Concise whole blood transcriptional signatures for incipient tuberculosis: a systematic review and patient-level pooled meta-analysis

Rishi K. Gupta, Carolin T. Turner, Cristina Venturini, Hanif Esmail, Molebogeng X. Rangaka, Andrew Copas, Marc Lipman, Ibrahim Abubakar, Mahdad Noursadeghi*

*Corresponding author for this work

Research output: Contribution to journalArticlepeer-review

38 Citations (Scopus)


Background: Multiple blood transcriptional signatures have been proposed for identification of active and incipient tuberculosis. We aimed to compare the performance of systematically identified candidate signatures for incipient tuberculosis and to benchmark these against WHO targets. Methods: We did a systematic review and individual participant data meta-analysis. We searched Medline and Embase for candidate whole blood mRNA signatures discovered with the primary objective of diagnosis of active or incipient tuberculosis, compared with controls who were healthy or had latent tuberculosis infection. We tested the performance of eligible signatures in whole blood transcriptomic datasets, in which sampling before tuberculosis diagnosis was done and time to disease was available. Culture-confirmed and clinically or radiologically diagnosed pulmonary or extrapulmonary tuberculosis cases were included. Non-progressor (individuals who remained tuberculosis-free during follow-up) samples with less than 6 months of follow-up from the date of sample collection were excluded, as were participants with prevalent tuberculosis and those who received preventive therapy. Scores were calculated for candidate signatures for each participant in the pooled dataset. Receiver operating characteristic curves, sensitivities, and specificities were examined using prespecified intervals to tuberculosis (<3 months, <6 months, <1 year, and <2 years) from sample collection. This study is registered with PROSPERO, number CRD42019135618. Results: We tested 17 candidate mRNA signatures in a pooled dataset from four eligible studies comprising 1126 samples. This dataset included 183 samples from 127 incipient tuberculosis cases in South Africa, Ethiopia, The Gambia, and the UK. Eight signatures (comprising 1–25 transcripts) that predominantly reflect interferon and tumour necrosis factor-inducible gene expression, had equivalent diagnostic accuracy for incipient tuberculosis over a 2-year period with areas under the receiver operating characteristic curves ranging from 0·70 (95% CI 0·64–0·76) to 0·77 (0·71–0·82). The sensitivity of all eight signatures declined with increasing disease-free time interval. Using a threshold derived from two SDs above the mean of uninfected controls to prioritise specificity and positive-predictive value, the eight signatures achieved sensitivities of 24·7–39·9% over 24 months and of 47·1–81·0% over 3 months, with corresponding specificities of more than 90%. Based on pre-test probability of 2%, the eight signatures achieved positive-predictive values ranging from 6·8–9·4% over 24 months and 11·2–14·4% over 3 months. When using biomarker thresholds maximising sensitivity and specificity with equal weighting to both, no signature met the minimum WHO target product profile parameters for incipient tuberculosis biomarkers over a 2-year period. Interpretation: Blood transcriptional biomarkers reflect short-term risk of tuberculosis and only exceed WHO benchmarks if applied to 3–6-month intervals. Serial testing among carefully selected target groups might be required for optimal implementation of these biomarkers. Funding: Wellcome Trust and National Institute for Health Research.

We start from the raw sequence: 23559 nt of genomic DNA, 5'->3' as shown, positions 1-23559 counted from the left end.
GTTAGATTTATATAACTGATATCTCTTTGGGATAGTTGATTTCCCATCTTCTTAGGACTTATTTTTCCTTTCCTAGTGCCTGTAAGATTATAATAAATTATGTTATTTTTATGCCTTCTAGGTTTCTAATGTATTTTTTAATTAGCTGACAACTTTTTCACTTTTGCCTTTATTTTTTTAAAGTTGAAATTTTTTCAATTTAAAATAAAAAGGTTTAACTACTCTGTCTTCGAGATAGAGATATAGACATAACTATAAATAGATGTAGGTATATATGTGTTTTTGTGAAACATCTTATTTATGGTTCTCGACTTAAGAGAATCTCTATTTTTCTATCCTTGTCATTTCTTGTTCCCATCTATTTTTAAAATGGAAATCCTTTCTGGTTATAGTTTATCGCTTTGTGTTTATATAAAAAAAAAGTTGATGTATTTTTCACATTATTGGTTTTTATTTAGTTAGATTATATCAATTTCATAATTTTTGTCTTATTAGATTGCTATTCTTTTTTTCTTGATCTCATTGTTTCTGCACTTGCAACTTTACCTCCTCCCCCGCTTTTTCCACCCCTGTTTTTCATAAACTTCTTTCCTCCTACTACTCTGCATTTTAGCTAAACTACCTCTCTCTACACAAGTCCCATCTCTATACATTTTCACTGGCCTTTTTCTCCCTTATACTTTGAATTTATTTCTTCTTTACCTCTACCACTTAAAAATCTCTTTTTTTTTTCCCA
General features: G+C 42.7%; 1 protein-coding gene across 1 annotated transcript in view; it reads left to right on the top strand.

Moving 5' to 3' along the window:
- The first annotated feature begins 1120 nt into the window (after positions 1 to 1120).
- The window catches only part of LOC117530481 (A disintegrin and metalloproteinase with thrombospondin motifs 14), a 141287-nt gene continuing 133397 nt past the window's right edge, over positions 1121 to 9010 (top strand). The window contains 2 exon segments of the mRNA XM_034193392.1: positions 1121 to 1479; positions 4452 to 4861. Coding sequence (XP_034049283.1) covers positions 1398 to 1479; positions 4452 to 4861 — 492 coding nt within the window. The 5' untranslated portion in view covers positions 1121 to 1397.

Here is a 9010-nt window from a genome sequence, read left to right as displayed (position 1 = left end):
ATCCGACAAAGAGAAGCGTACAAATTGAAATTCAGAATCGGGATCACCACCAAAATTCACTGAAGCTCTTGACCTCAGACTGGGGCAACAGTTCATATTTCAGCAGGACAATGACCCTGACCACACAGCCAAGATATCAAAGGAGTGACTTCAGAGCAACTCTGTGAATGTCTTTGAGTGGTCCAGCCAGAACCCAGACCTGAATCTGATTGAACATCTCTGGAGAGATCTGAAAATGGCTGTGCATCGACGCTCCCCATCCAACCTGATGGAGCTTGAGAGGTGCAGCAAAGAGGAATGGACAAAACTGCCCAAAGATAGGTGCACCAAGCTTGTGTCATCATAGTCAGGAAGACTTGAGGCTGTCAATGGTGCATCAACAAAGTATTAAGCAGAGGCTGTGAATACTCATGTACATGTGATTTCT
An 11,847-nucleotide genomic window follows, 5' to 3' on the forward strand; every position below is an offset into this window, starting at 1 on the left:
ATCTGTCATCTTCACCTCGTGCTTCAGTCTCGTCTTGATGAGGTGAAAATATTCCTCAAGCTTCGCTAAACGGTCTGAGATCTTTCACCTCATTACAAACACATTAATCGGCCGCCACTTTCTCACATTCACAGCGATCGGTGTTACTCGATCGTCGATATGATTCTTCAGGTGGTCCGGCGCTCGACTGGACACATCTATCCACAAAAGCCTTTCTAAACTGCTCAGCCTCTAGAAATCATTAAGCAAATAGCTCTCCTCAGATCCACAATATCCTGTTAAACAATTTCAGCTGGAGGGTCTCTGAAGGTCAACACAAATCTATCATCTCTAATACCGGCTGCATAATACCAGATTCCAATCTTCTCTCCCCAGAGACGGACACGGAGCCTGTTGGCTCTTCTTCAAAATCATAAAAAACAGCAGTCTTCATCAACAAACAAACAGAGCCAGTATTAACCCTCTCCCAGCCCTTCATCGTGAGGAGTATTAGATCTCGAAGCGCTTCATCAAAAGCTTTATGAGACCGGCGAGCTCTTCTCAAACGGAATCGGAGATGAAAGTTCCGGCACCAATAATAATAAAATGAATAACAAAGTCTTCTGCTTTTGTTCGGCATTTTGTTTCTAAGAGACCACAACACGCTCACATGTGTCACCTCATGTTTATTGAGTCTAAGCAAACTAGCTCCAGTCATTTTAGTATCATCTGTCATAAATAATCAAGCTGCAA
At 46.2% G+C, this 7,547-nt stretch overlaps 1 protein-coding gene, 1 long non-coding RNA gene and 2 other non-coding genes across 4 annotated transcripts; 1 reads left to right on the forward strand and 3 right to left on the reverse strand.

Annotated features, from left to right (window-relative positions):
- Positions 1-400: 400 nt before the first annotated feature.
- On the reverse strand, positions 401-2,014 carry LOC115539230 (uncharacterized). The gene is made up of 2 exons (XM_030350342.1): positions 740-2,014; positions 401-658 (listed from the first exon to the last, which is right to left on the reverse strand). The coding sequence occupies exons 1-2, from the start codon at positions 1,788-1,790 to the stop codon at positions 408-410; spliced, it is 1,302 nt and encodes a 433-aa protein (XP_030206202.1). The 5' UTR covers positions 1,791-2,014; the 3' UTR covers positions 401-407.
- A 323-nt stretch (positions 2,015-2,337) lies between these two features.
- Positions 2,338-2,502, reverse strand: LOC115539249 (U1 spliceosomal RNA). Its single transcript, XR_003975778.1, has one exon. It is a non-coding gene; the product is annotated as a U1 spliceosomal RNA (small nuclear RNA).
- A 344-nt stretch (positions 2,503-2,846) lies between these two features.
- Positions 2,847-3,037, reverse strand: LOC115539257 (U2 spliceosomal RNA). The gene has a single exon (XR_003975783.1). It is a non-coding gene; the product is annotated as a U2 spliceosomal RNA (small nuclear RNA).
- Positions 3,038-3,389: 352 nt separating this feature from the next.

Original languageEnglish
Pages (from-to)395-406
Number of pages12
JournalThe Lancet Respiratory Medicine
Issue number4
Publication statusPublished - Apr 2020
Externally publishedYes

Bibliographical note

Funding Information:
The study was funded by National Institute for Health Research (NIHR; DRF-2018-11-ST2-004 to RKG and SRF-2011-04-001 and NF-SI-0616-10037 to IA), by the Wellcome Trust (207511/Z/17/Z to MN), and by NIHR Biomedical Research Funding to University College London and University College London Hospital. This paper presents independent research supported by the NIHR. The views expressed are those of the authors and not necessarily those of the National Health Service, the NIHR, or the Department of Health and Social Care.

Publisher Copyright:
© 2020 The Author(s). Published by Elsevier Ltd. This is an Open Access article under the CC BY 4.0 license


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